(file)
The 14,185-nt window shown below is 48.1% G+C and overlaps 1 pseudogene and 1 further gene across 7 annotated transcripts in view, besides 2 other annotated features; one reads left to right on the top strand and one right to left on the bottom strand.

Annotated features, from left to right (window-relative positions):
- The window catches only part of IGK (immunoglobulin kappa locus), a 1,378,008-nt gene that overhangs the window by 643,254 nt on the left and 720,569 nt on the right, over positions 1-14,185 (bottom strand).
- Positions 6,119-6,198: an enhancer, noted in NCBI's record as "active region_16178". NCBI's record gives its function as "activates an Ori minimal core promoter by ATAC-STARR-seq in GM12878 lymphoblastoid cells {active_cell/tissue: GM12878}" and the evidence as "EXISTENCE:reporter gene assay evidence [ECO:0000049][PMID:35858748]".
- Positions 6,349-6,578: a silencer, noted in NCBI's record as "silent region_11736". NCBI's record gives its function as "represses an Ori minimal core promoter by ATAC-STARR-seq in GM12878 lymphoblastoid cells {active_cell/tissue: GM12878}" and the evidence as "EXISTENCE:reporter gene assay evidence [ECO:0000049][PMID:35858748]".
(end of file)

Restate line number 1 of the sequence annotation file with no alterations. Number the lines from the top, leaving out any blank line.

The 14,185-nt window shown below is 48.1% G+C and overlaps 1 pseudogene and 1 further gene across 7 annotated transcripts in view, besides 2 other annotated features; one reads left to right on the top strand and one right to left on the bottom strand.